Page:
A coalition of charter schools in Michigan and Ohio is suing the Biden administration over new rules governing charter start-up grants for schools across the country.
“This attack on charter schools is not only deeply unfair to children who would benefit from educational alternatives, it is illegal,” said Pacific Legal Foundation lawyer Caleb Kruckenberg, whose organization announced on Monday that it represented the coalition “for free”.
The Association of Michigan Public School Academies and the Thomas B. Fordham Institutean Ohio-based charter school licensing body and a conservative think tank, are named plaintiffs in the case court casewhich takes aim at changes made by the US Department of Education to the way chartered startups apply for the federal government Charter School Program grants to help schools launch and grow enrollment.
The impacts of charters on school districts have been a longstanding concern in Idaho. State funding for K-12 has been tied to average daily student attendance for years, but the state has shifted to enrollment-based funding since the pandemic. As charter enrollment increases in the Gem State, so does their share of state funding.
Earlier this year, charter advocates across the state joined a nationwide call to drop originally proposed changes to the grantmaking process, which ranged from creating a federal definition of “community impact” to protect the financial interests of school districts to require states to prioritize grants for applicants who partner with districts.
Charter advocates in Idaho last month offered mixed reviews of several revisions to the proposal in the wake of the blowback.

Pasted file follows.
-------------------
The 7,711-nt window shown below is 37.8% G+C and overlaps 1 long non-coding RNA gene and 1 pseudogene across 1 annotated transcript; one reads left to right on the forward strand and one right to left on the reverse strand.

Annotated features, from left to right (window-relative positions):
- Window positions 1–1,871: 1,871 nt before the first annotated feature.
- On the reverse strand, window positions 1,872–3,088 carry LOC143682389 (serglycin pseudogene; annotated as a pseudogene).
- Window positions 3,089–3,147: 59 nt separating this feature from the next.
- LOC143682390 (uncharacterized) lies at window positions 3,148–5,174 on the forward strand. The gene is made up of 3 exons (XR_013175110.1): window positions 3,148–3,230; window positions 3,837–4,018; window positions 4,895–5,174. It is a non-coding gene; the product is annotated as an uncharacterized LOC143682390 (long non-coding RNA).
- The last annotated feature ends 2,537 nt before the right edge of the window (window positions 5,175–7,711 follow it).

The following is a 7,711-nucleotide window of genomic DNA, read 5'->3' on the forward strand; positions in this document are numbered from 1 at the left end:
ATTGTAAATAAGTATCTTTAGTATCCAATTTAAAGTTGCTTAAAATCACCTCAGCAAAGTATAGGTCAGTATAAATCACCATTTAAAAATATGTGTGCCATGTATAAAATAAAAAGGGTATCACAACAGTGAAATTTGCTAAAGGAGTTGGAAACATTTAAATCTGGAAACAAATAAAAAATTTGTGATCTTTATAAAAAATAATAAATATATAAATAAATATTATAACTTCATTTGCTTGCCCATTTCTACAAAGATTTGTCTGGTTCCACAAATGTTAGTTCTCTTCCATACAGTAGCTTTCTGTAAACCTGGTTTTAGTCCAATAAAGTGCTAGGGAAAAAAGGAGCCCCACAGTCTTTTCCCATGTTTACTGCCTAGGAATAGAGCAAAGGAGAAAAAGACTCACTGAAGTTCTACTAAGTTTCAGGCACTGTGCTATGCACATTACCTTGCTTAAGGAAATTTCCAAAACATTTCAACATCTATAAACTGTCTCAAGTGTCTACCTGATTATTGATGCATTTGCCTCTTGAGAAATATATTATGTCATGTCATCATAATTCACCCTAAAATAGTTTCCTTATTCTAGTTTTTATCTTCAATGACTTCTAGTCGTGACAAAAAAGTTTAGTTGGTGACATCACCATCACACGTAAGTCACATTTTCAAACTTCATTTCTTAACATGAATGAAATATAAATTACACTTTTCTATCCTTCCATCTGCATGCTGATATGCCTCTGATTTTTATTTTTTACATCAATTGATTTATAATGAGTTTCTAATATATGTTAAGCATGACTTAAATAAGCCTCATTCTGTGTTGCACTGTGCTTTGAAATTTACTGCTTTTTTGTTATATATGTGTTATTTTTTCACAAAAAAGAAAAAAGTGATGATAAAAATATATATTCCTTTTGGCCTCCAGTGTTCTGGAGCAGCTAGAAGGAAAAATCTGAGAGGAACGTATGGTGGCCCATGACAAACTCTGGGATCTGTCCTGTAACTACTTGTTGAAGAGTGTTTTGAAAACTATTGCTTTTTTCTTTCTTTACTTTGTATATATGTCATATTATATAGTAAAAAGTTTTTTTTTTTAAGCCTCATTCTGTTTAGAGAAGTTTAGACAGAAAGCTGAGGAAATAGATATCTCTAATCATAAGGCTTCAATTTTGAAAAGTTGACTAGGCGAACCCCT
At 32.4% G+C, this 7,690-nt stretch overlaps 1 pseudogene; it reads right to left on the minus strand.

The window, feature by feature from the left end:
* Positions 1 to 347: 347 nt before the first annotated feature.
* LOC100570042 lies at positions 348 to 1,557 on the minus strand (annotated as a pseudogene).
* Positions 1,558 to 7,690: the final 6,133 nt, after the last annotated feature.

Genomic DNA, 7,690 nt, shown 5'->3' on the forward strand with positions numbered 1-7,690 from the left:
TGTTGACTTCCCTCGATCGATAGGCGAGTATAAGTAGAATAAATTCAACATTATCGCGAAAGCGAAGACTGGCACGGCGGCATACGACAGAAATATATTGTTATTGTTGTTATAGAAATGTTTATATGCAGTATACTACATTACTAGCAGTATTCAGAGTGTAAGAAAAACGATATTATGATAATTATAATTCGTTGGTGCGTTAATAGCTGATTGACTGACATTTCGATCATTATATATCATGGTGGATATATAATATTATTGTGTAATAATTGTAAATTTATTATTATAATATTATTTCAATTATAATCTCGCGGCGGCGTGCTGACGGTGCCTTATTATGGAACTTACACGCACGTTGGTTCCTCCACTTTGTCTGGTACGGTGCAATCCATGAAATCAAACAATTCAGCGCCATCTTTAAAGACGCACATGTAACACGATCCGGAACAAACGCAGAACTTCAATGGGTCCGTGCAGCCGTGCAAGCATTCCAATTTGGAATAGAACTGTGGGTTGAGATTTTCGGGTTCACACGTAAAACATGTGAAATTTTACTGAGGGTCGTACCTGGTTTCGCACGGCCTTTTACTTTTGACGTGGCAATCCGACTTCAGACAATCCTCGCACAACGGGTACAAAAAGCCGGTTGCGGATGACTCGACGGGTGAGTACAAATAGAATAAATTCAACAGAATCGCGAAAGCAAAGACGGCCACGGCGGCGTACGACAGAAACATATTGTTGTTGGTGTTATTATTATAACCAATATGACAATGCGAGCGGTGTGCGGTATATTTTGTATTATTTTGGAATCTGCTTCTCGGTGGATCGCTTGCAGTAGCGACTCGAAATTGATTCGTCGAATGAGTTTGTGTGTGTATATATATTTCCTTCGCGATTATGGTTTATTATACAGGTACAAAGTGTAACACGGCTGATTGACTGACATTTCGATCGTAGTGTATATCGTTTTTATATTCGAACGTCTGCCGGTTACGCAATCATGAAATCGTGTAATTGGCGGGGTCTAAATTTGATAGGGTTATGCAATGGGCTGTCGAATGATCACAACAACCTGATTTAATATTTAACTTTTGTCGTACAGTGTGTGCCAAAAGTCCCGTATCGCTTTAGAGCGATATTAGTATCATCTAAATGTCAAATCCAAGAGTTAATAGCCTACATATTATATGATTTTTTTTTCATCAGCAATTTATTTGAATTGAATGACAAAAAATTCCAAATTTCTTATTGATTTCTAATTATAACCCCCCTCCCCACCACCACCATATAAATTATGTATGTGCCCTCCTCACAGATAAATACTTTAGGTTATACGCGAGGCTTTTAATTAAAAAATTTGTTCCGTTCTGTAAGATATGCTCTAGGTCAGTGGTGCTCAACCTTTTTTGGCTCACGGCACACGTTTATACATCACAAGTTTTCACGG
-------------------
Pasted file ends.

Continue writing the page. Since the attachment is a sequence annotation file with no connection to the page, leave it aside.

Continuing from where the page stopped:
The new round of changes are “manageable, but still frustrating and bureaucratic,” said Terry Ryan, CEO of the Idaho Charter Support Group. Blue.
The lawsuit announced Monday targets changes that are stalled, including one that shortens the window for submitting grant applications this year to 30 days. Go here to see the other changes.
“Congress has given clear instructions and criteria for the distribution of these funds; however, the DOE has issued a new rule that makes it much more difficult to obtain these grants,” the Pacific Legal Foundation said Monday.
CSP grants have had a big impact on Idaho’s K-12 landscape over the years. The money — just over $17.5 million scattered across the state since Bluum began administering the grants in 2019 — has helped launch or expand 22 Idaho charters, according to the Bluum count. The program has disbursed billions nationwide since its inception nearly 30 years ago.
Disclosure: Bluum and Idaho Education News are both funded by grants from JA and the Kathryn Albertson Family Foundation.
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